Overview

Brief Summary

North American Ecology (US and Canada)

Migratory in southwest North America except the tip of south Texas (Scott 1986). Habitats are SUBTROPICAL OPEN AREAS. Host plants are trees and shrubs from several genera in family ZYGOPHILLACEAE. There are multiple flights each year (Scott 1986).
  • Scott, J. A. 1986. The butterflies of North America. Stanford University Press.
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Distribution

occurs (regularly, as a native taxon) in multiple nations

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National Distribution

United States

Origin: Native

Regularity: Regularly occurring

Currently: Present

Confidence: Confident

Type of Residency: Year-round

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Global Range: (>2,500,000 square km (greater than 1,000,000 square miles)) Resident in southern Arizona, Texas; strays into Florida and the Midwest. Also occurs in tropical America.

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Ecology

Habitat

Comments: Arid plains and open places, with its larval host, Porliera angustifolia, and perhaps others in family Zygophyllaceae.

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Migration

Non-Migrant: No. All populations of this species make significant seasonal migrations.

Locally Migrant: No. No populations of this species make local extended movements (generally less than 200 km) at particular times of the year (e.g., to breeding or wintering grounds, to hibernation sites).

Locally Migrant: No. No populations of this species make annual migrations of over 200 km.

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Population Biology

Number of Occurrences

Note: For many non-migratory species, occurrences are roughly equivalent to populations.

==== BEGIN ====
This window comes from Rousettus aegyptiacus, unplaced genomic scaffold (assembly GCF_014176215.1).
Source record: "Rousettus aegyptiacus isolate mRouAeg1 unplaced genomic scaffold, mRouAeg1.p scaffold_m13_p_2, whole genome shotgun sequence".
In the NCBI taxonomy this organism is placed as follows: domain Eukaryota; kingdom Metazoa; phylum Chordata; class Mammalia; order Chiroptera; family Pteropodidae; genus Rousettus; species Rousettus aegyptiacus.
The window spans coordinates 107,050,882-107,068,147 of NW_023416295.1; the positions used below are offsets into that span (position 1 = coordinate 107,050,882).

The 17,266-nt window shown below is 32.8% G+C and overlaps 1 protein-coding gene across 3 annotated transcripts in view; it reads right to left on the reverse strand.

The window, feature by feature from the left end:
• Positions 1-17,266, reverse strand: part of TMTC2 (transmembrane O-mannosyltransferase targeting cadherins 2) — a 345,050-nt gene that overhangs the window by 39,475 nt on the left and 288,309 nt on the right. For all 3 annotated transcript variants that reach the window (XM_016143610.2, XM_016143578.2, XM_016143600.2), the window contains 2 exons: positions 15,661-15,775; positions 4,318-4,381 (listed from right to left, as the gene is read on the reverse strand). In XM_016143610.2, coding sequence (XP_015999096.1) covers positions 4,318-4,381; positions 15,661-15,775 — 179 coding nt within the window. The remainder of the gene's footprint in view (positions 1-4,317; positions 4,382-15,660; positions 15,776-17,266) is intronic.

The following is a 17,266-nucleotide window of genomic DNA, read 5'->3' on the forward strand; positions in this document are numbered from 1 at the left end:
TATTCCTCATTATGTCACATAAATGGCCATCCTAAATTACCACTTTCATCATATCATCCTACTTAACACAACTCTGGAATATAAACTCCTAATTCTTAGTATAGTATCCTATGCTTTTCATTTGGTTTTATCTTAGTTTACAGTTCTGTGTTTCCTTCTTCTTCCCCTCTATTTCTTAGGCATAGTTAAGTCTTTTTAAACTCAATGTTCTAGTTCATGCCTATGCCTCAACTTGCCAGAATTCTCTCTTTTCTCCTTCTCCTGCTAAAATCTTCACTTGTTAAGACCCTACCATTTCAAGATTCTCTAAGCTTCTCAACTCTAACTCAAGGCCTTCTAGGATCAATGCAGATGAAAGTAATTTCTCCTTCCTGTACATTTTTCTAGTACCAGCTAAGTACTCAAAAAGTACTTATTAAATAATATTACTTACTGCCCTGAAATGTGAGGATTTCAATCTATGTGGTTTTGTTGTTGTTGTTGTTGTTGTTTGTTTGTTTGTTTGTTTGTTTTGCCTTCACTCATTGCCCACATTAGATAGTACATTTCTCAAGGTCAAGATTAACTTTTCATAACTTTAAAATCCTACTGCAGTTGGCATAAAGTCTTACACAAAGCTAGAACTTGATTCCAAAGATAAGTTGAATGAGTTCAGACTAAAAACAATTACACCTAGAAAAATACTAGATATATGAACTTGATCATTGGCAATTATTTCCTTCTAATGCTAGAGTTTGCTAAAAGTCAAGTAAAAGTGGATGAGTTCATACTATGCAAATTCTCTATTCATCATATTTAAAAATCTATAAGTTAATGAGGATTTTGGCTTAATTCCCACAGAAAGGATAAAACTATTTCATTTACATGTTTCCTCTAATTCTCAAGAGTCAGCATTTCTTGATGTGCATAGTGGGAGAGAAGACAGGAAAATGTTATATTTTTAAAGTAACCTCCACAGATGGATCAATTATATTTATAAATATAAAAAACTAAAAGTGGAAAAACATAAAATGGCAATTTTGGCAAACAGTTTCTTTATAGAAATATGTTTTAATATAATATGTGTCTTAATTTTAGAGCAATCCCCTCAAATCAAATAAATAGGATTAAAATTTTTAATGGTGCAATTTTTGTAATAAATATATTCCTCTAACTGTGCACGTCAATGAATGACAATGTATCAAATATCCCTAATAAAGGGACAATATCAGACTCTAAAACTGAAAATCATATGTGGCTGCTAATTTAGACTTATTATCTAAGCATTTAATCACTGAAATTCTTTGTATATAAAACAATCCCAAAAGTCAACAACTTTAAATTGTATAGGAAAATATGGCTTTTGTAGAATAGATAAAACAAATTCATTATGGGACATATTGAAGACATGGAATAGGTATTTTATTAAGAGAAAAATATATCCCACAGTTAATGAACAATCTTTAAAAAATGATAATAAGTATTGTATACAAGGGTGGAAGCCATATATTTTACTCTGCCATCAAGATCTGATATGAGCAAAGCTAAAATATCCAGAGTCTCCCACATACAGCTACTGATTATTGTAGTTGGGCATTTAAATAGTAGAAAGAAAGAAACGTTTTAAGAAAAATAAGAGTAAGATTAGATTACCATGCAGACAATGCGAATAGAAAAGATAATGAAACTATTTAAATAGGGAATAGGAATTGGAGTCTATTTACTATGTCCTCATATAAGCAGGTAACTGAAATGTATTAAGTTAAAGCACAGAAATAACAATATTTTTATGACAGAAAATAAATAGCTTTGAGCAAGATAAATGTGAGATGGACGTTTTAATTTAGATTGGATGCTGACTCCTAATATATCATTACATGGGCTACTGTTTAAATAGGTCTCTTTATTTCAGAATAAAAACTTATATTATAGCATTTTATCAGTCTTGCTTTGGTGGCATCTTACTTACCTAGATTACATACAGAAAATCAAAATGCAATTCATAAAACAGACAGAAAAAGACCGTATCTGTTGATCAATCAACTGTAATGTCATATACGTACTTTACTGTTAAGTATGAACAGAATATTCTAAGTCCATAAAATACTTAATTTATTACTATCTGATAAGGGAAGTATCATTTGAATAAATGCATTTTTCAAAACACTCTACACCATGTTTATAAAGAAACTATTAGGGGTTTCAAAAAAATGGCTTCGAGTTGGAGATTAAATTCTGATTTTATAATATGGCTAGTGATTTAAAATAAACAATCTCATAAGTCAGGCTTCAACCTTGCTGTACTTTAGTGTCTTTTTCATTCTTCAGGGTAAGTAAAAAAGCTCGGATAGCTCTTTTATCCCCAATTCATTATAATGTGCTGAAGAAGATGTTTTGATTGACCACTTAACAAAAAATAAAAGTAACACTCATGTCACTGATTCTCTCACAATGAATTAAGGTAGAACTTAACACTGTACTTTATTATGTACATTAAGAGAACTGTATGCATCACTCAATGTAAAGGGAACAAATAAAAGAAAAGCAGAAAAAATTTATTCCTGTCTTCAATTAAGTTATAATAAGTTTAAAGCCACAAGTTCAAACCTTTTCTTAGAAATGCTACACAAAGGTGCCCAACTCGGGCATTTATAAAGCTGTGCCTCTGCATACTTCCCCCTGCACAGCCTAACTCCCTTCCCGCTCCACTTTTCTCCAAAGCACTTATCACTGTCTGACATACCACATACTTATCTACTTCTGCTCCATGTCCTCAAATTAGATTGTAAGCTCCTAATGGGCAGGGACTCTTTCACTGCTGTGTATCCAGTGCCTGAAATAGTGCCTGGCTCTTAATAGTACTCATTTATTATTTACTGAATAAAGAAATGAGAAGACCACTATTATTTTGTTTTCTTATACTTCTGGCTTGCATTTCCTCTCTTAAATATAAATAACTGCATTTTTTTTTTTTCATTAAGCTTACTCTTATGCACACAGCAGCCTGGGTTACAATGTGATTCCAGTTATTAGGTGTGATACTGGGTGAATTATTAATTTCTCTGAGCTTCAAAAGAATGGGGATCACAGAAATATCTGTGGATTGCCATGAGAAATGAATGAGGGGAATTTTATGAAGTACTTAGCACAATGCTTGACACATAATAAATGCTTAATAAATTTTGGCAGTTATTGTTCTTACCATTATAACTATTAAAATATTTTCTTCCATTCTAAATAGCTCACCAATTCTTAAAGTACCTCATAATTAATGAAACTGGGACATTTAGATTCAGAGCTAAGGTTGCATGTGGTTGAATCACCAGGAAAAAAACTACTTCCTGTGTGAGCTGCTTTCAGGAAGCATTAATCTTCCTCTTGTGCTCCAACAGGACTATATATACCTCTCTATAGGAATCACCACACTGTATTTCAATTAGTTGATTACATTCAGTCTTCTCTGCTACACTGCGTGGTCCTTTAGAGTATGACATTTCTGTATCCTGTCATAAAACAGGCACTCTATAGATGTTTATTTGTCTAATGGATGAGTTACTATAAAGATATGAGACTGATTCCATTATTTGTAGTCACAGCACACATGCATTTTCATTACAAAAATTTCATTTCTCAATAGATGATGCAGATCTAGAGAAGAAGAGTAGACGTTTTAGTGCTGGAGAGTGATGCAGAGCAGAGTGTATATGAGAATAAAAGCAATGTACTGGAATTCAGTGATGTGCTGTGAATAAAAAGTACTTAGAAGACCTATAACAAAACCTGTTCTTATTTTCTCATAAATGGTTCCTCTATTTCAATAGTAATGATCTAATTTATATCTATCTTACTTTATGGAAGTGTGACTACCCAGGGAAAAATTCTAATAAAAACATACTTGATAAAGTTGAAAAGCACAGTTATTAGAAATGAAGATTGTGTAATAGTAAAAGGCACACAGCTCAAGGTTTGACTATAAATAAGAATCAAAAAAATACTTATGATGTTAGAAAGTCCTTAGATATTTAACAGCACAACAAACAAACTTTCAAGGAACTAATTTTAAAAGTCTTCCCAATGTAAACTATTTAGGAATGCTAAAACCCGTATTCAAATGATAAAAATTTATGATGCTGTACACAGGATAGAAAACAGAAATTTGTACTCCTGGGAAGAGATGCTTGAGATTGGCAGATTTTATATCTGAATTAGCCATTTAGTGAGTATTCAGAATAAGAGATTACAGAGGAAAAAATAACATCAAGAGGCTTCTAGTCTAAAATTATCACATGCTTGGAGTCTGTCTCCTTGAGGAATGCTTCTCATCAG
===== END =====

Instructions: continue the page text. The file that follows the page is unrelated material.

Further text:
Estimated Number of Occurrences: 81 to >300

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Global Abundance

10,000 to >1,000,000 individuals

Comments: Common.

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Molecular Biology and Genetics

Molecular Biology

Statistics of barcoding coverage: Kricogonia lyside

Barcode of Life Data Systems (BOLDS) Stats
Public Records: 14
Specimens with Barcodes: 58
Species With Barcodes: 1
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Barcode data: Kricogonia lyside

The following is a representative barcode sequence, the centroid of all available sequences for this species.


There are 14 barcode sequences available from BOLD and GenBank.  Below is a sequence of the barcode region Cytochrome oxidase subunit 1 (COI or COX1) from a member of the species.  See the BOLD taxonomy browser for more complete information about this specimen and other sequences.

AACTATATATTTTATTTTTGGAATTTGGGCAGGAATAGTAGGAACTTCTTTAAGTTTATTAATTCGAACTGAATTAGGAAATCCAGGATCATTAATTGGAGATGATCAAATTTATAATACTATTGTAACAGCTCATGCTTTTATTATAATTTTTTTTATAGTAATACCTATTATAATTGGAGGATTTGGAAATTGATTAGTTCCTTTAATGTTAGGAGCTCCAGATATAGCTTTCCCCCGAATAAATAATATAAGTTTTTGATTATTACCTCCTTCACTTACTTTATTAATTTCAAGTAGTATTGTTGAAAACGGAGCAGGAACTGGATGAACAGTTTATCCTCCTCTTTCTTCTAATATTGCTCATAGAGGATCATCAGTTGACTTAGCTATTTTCTCTCTTCATTTAGCGGGAATTTCTTCAATCCTAGGAGCAATTAATTTTATTACTACTATTATTAATATACGTATTAATAATATATCATTTGATCAAATACCTTTATTTGTATGAGCTGTAGGAATTACAGCTTTATTATTATTATTATCATTACCAGTTTTAGCTGGAGCTATTACTATATTATTAACAGATCGAAATTTAAATACTTCATTTTTTGATCCAGCAGGAGGAGGAGATCCTATTCTTTATCAACATTTATTT
-- end --

Download FASTA File
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Conservation

Conservation Status

National NatureServe Conservation Status

United States

Rounded National Status Rank: N5 - Secure

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NatureServe Conservation Status

Rounded Global Status Rank: G5 - Secure

Reasons: Widespread, common neotropical species; in US resident only in southern Texas.

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Threats

Degree of Threat: D : Unthreatened throughout its range, communities may be threatened in minor portions of the range or degree of variation falls within natural variation

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Management

Global Protection: Unknown whether any occurrences are appropriately protected and managed